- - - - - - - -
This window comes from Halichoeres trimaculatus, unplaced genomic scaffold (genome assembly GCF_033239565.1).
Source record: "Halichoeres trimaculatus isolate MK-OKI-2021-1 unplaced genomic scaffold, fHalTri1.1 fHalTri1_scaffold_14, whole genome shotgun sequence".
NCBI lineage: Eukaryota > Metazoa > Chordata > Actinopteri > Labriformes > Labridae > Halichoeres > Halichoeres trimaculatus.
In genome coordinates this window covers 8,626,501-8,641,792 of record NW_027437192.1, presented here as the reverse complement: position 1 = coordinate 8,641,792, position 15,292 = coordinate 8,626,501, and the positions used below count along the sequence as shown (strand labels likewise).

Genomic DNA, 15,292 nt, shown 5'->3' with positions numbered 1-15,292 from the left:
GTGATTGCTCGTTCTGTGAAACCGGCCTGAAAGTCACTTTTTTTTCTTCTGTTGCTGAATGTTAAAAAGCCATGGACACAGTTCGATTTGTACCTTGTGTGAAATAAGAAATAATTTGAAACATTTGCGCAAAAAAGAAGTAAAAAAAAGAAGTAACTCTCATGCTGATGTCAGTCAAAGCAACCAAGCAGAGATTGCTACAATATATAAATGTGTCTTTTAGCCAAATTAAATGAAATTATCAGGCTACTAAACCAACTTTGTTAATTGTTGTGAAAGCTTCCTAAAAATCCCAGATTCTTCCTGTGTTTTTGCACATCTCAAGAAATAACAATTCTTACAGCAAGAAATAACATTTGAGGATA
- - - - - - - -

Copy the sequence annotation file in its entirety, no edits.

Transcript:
This window comes from Halichoeres trimaculatus, unplaced genomic scaffold (genome assembly GCF_033239565.1).
Source record: "Halichoeres trimaculatus isolate MK-OKI-2021-1 unplaced genomic scaffold, fHalTri1.1 fHalTri1_scaffold_14, whole genome shotgun sequence".
NCBI lineage: Eukaryota > Metazoa > Chordata > Actinopteri > Labriformes > Labridae > Halichoeres > Halichoeres trimaculatus.
In genome coordinates this window covers 8,626,501-8,641,792 of record NW_027437192.1, presented here as the reverse complement: position 1 = coordinate 8,641,792, position 15,292 = coordinate 8,626,501, and the positions used below count along the sequence as shown (strand labels likewise).

Genomic DNA, 15,292 nt, shown 5'->3' with positions numbered 1-15,292 from the left:
GTGATTGCTCGTTCTGTGAAACCGGCCTGAAAGTCACTTTTTTTTCTTCTGTTGCTGAATGTTAAAAAGCCATGGACACAGTTCGATTTGTACCTTGTGTGAAATAAGAAATAATTTGAAACATTTGCGCAAAAAAGAAGTAAAAAAAAGAAGTAACTCTCATGCTGATGTCAGTCAAAGCAACCAAGCAGAGATTGCTACAATATATAAATGTGTCTTTTAGCCAAATTAAATGAAATTATCAGGCTACTAAACCAACTTTGTTAATTGTTGTGAAAGCTTCCTAAAAATCCCAGATTCTTCCTGTGTTTTTGCACATCTCAAGAAATAACAATTCTTACAGCAAGAAATAACATTTGAGGATA